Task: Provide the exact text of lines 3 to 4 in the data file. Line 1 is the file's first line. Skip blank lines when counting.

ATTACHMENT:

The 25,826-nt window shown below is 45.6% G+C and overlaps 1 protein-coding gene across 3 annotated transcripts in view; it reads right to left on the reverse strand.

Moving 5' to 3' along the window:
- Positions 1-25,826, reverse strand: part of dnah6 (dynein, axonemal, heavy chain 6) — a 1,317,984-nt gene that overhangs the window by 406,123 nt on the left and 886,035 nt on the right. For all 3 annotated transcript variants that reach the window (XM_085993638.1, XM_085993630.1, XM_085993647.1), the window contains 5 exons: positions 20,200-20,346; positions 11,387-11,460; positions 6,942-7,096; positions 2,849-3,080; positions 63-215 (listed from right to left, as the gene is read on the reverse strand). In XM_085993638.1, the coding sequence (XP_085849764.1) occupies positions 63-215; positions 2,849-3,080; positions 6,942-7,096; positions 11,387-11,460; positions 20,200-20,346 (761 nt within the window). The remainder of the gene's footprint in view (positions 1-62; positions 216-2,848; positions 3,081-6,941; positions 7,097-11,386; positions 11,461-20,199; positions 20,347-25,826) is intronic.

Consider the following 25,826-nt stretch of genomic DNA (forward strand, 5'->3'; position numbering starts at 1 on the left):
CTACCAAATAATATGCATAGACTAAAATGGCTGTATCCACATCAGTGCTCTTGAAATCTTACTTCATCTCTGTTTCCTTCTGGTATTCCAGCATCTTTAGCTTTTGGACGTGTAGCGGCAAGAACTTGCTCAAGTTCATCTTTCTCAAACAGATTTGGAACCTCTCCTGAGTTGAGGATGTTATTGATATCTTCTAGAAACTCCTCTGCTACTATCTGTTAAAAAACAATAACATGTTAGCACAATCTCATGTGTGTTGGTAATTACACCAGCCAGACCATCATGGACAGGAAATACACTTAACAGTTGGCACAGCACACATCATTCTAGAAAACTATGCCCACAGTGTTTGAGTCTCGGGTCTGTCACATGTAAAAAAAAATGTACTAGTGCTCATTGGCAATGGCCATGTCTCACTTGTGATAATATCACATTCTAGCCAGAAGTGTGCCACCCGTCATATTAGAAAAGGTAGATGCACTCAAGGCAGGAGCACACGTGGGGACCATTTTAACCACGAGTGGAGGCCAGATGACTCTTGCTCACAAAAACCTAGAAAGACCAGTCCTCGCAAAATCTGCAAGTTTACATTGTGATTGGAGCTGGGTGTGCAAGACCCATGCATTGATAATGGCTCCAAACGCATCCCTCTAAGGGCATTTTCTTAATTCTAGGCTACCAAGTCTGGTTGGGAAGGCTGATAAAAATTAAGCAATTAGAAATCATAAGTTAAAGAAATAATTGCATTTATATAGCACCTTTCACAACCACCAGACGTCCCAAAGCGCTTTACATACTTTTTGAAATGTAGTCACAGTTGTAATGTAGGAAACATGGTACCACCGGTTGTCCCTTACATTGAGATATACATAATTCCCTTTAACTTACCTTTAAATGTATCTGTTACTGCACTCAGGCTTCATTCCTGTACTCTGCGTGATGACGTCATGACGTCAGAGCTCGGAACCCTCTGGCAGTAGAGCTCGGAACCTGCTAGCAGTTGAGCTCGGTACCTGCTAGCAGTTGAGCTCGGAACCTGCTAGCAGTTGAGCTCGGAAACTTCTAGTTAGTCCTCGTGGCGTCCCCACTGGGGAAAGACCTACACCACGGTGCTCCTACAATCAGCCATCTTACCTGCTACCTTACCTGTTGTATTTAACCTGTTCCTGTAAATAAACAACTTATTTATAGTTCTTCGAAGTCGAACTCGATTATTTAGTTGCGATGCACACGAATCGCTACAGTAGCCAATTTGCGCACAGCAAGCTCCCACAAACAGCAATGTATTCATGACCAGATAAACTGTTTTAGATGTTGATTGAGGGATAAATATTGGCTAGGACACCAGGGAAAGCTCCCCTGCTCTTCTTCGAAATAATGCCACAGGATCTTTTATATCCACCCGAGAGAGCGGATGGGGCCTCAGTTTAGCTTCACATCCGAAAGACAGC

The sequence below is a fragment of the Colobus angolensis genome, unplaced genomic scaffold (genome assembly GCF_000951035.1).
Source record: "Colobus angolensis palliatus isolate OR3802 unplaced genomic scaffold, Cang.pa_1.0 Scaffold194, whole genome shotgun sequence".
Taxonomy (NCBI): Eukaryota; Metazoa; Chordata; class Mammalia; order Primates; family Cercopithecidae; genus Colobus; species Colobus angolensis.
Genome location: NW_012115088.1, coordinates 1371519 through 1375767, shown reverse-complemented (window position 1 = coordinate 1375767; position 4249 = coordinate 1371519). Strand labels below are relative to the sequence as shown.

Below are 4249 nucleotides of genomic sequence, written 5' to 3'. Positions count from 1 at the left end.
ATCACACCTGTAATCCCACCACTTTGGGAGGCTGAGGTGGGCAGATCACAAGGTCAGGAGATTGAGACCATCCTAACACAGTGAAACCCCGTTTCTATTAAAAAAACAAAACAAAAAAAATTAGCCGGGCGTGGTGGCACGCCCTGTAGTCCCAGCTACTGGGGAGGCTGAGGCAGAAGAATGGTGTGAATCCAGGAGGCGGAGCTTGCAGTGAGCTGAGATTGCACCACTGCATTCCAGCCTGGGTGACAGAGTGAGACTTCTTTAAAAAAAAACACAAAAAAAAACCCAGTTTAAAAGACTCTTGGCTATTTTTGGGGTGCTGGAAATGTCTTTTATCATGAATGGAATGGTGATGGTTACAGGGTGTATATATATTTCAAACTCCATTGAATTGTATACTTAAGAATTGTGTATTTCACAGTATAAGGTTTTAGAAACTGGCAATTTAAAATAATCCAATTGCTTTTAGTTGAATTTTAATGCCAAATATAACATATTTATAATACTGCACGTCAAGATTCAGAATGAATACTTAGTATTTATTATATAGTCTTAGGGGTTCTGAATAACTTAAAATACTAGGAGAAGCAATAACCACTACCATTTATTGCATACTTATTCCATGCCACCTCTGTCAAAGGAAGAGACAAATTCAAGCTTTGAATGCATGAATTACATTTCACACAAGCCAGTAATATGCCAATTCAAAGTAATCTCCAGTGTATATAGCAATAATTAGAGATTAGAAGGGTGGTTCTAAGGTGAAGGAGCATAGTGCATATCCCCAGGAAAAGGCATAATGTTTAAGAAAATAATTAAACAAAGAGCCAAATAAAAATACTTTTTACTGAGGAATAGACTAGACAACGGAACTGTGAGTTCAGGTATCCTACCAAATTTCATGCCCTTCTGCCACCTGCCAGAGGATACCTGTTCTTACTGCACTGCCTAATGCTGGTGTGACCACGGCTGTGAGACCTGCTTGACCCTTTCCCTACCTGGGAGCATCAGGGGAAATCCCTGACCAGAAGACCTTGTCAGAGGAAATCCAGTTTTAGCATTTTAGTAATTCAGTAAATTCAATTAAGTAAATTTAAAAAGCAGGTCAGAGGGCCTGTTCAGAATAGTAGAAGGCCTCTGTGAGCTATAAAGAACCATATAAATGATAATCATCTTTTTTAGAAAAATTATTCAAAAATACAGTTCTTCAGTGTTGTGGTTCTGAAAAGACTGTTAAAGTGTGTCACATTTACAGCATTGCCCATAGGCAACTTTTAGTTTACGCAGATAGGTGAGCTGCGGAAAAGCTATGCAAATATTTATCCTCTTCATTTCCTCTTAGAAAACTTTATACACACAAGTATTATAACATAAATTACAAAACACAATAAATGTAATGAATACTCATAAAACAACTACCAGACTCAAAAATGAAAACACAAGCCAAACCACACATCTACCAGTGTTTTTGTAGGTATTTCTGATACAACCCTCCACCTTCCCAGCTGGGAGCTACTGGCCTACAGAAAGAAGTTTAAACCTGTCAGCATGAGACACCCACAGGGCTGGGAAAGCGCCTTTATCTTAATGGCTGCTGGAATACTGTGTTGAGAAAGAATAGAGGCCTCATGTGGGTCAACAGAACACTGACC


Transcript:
- Positions 1-25,826, reverse strand: part of dnah6 (dynein, axonemal, heavy chain 6) — a 1,317,984-nt gene that overhangs the window by 406,123 nt on the left and 886,035 nt on the right. For all 3 annotated transcript variants that reach the window (XM_085993638.1, XM_085993630.1, XM_085993647.1), the window contains 5 exons: positions 20,200-20,346; positions 11,387-11,460; positions 6,942-7,096; positions 2,849-3,080; positions 63-215 (listed from right to left, as the gene is read on the reverse strand). In XM_085993638.1, the coding sequence (XP_085849764.1) occupies positions 63-215; positions 2,849-3,080; positions 6,942-7,096; positions 11,387-11,460; positions 20,200-20,346 (761 nt within the window). The remainder of the gene's footprint in view (positions 1-62; positions 216-2,848; positions 3,081-6,941; positions 7,097-11,386; positions 11,461-20,199; positions 20,347-25,826) is intronic.

Consider the following 25,826-nt stretch of genomic DNA (forward strand, 5'->3'; position numbering starts at 1 on the left):